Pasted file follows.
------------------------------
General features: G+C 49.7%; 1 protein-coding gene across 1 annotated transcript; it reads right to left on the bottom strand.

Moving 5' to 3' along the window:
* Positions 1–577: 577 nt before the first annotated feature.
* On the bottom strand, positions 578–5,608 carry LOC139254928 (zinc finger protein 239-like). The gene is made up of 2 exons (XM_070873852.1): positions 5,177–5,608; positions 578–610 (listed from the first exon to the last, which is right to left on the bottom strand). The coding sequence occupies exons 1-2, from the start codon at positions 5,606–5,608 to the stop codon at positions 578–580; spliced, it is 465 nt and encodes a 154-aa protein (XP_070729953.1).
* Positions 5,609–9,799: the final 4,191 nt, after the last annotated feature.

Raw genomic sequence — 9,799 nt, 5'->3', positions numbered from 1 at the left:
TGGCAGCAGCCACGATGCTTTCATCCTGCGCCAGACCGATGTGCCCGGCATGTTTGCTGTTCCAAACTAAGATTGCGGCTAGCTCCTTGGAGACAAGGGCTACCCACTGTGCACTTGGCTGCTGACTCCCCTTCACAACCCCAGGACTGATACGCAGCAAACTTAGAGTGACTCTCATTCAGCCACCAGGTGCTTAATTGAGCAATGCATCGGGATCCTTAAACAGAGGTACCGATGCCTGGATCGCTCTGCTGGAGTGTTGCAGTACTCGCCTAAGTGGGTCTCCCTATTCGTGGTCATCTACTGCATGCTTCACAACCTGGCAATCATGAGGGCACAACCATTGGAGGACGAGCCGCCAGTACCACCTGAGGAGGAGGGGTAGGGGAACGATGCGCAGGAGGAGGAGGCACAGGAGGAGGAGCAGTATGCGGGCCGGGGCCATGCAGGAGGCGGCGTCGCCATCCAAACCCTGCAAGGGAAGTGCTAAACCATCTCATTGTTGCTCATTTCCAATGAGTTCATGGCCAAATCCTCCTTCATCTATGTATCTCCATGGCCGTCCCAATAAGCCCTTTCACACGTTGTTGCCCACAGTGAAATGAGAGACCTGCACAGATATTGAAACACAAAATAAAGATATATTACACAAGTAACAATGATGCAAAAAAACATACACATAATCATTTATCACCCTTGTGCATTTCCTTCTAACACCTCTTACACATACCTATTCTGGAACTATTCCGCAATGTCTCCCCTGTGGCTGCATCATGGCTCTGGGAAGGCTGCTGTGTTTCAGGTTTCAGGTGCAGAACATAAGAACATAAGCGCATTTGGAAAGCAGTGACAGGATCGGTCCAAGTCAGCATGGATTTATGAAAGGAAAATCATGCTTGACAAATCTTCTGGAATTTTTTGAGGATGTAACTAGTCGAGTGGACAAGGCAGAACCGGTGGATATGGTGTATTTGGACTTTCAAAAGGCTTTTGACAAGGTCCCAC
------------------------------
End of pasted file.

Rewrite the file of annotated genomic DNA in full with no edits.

General features: G+C 49.7%; 1 protein-coding gene across 1 annotated transcript; it reads right to left on the bottom strand.

Moving 5' to 3' along the window:
* Positions 1–577: 577 nt before the first annotated feature.
* On the bottom strand, positions 578–5,608 carry LOC139254928 (zinc finger protein 239-like). The gene is made up of 2 exons (XM_070873852.1): positions 5,177–5,608; positions 578–610 (listed from the first exon to the last, which is right to left on the bottom strand). The coding sequence occupies exons 1-2, from the start codon at positions 5,606–5,608 to the stop codon at positions 578–580; spliced, it is 465 nt and encodes a 154-aa protein (XP_070729953.1).
* Positions 5,609–9,799: the final 4,191 nt, after the last annotated feature.

Raw genomic sequence — 9,799 nt, 5'->3', positions numbered from 1 at the left:
TGGCAGCAGCCACGATGCTTTCATCCTGCGCCAGACCGATGTGCCCGGCATGTTTGCTGTTCCAAACTAAGATTGCGGCTAGCTCCTTGGAGACAAGGGCTACCCACTGTGCACTTGGCTGCTGACTCCCCTTCACAACCCCAGGACTGATACGCAGCAAACTTAGAGTGACTCTCATTCAGCCACCAGGTGCTTAATTGAGCAATGCATCGGGATCCTTAAACAGAGGTACCGATGCCTGGATCGCTCTGCTGGAGTGTTGCAGTACTCGCCTAAGTGGGTCTCCCTATTCGTGGTCATCTACTGCATGCTTCACAACCTGGCAATCATGAGGGCACAACCATTGGAGGACGAGCCGCCAGTACCACCTGAGGAGGAGGGGTAGGGGAACGATGCGCAGGAGGAGGAGGCACAGGAGGAGGAGCAGTATGCGGGCCGGGGCCATGCAGGAGGCGGCGTCGCCATCCAAACCCTGCAAGGGAAGTGCTAAACCATCTCATTGTTGCTCATTTCCAATGAGTTCATGGCCAAATCCTCCTTCATCTATGTATCTCCATGGCCGTCCCAATAAGCCCTTTCACACGTTGTTGCCCACAGTGAAATGAGAGACCTGCACAGATATTGAAACACAAAATAAAGATATATTACACAAGTAACAATGATGCAAAAAAACATACACATAATCATTTATCACCCTTGTGCATTTCCTTCTAACACCTCTTACACATACCTATTCTGGAACTATTCCGCAATGTCTCCCCTGTGGCTGCATCATGGCTCTGGGAAGGCTGCTGTGTTTCAGGTTTCAGGTGCAGAACATAAGAACATAAGCGCATTTGGAAAGCAGTGACAGGATCGGTCCAAGTCAGCATGGATTTATGAAAGGAAAATCATGCTTGACAAATCTTCTGGAATTTTTTGAGGATGTAACTAGTCGAGTGGACAAGGCAGAACCGGTGGATATGGTGTATTTGGACTTTCAAAAGGCTTTTGACAAGGTCCCAC